Char­ac­ters all around us on the road

There is this week­ly show on the boob tube that cen­tres on a ma­chine that watch­es us all, every­where we go. Person of In­ter­est, it’s called.

People run­ning around minding their own busi­ness, un­aware the ma­chine has them fea­tured in a lit­tle square on a large screen.
That’s often what I think about as I gaze down from my cab. Look at all those lit­tle boxes rush­ing past me, but with wheels. What’s the sto­ry in there? Where they’re go­ing? Where have they’ve been?

What’s the big hurry?

I’m sure you do the same thing to us. Glance up as we go by, or you pass us, and won­der about who, what, when, where or why?

Well, what I can tell you is that you’re mis­sing out on some great sto­ries about some real char­ac­ters.

I’ve run into quite a few dif­fer­ent rig driv­ers in my years, and to para­phrase an­other TV show, “there are nine mil­lion sto­ries …”

One com­pany I drove for had a ware­house oper­ation on both sides of the USA/Can­ada bor­der. We ran fresh pro­duce from the Ex­cit­ed States to Can­ada, with shakes and shin­gles in re­turn. Some of the Amer­ican driv­ers were not al­lowed to en­ter our coun­try, so guys like me would be dis­patched to the bor­der, hook up the Yan­kee trail­er, bring it into Can­ada, un­load and re­load it, and bring it back to the ori­gin­al driv­er.

Some­times, the Amer­ican driv­er was not al­lowed to work in Can­ada, but he could vis­it, so he would ride along in the pas­sen­ger seat, and I would drive his truck. That was when it be­came in­ter­est­ing.

One such driv­er was from the deep south. His name was Ralph. At first glance, you’d prob­ably think his name was Dwayne, or maybe even a Bub­ba. He was over six feet tall, and a good sol­id 350 pounds, drip­ping wet. His truck was a not new cab-over Kenworth that had seen a more than enough trav­el through his coun­try and mine. Happy-go-lucky guy. Dis­arm­ing smile, and a smooth as silk ac­cent and per­son­al­ity. But Ralph was full of sur­pris­es and al­ways in the same shape and form.

Every time, and there had to have been at least half-a-dozen times, when I went to hook up at the bor­der with Ralph, he’d have his niece with him. That was fine with me. The only thing was, it was never the same niece. They all seemed to come from the same mould. Pretty as a pic­ture, but dumb as a stick.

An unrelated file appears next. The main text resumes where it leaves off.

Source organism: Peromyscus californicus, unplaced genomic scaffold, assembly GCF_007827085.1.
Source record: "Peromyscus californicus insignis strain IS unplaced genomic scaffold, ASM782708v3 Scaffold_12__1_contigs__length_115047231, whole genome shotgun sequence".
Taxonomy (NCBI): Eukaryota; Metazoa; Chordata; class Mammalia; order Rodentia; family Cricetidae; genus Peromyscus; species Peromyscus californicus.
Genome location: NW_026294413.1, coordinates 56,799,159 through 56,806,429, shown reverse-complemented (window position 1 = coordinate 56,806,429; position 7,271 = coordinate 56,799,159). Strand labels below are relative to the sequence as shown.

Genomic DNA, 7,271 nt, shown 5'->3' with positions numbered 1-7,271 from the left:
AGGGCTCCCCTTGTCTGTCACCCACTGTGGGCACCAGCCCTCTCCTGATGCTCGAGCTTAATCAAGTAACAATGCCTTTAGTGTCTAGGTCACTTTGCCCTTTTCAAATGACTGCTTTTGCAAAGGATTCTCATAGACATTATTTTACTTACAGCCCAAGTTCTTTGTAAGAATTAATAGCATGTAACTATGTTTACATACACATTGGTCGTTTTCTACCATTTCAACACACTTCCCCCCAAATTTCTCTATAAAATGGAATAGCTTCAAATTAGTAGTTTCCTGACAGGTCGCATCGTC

Quite often the niece would be hid­ing in the sleep­er, and after we had cleared the weigh-scale on the Can­ad­ian side, where I would pick up the unit, she would pop out, only hav­ing for­got­ten to have put any clothes on. It hap­pened not once, but sev­er­al times. Ralph would laugh, and I would miss a shift, and life would go on.

These girls may have been pretty, but were so ex­cit­ed to make it into The Fro­zen North, I guess they were do­ing their own per­son­al test­ing on just how cold it real­ly was in Can­ada. These nieces were all built in such a way. If they dropped some­thing on the ground, it would be smart to hold onto the back of their shirt as they bent over, or they’d do a face plant. Grav­ity al­ways wins.

Ralph and his nieces. He gave a new mean­ing to the term, southern gentle­man.

Then there was the day a new, and I mean drip­ping wet new, driv­er showed up with his first truck for his first run from Van­cou­ver to Se­attle and re­turn. He was a trained out-of-work ac­count­ant with a Class One li­cence.

His truck was what we call long-legged. It had the rear-end gears that al­lowed it to achieve high speed with low RPMs. We wait­ed for the new guy and, after he had hit the wire fence on the way into the yard and again on the way out, our five trucks were ready to head south. Don’t know how, but we all made it to the bor­der about the same time, cleared cus­toms and head­ed south.

Then the fun started. The rook­ie would fall back and then, sud­den­ly, he would fly by as though the other four trucks were stand­ing still. He would scare the you-know-what out of him­self, stand on the brakes, stall the truck on the free­way, re-fire the truck and do it all over again. All the way down and all the way back.

He even­tu­al­ly got the hang of the truck, but not be­fore mak­ing a lot of us smile and shake our heads in amaze­ment. He’s still driv­ing to­day, but don’t worry. He has it all fig­ured out, or at least as much as any of us have.

There are a lot of sto­ries out here. The high­way is lit­eral­ly paved with them. I’ll tell you more later.

I could fill a news­paper with sto­ries about life on the road, but why not share yours with read­ers? Send them to Driving edi­tor An­drew McCredie at [email protected]

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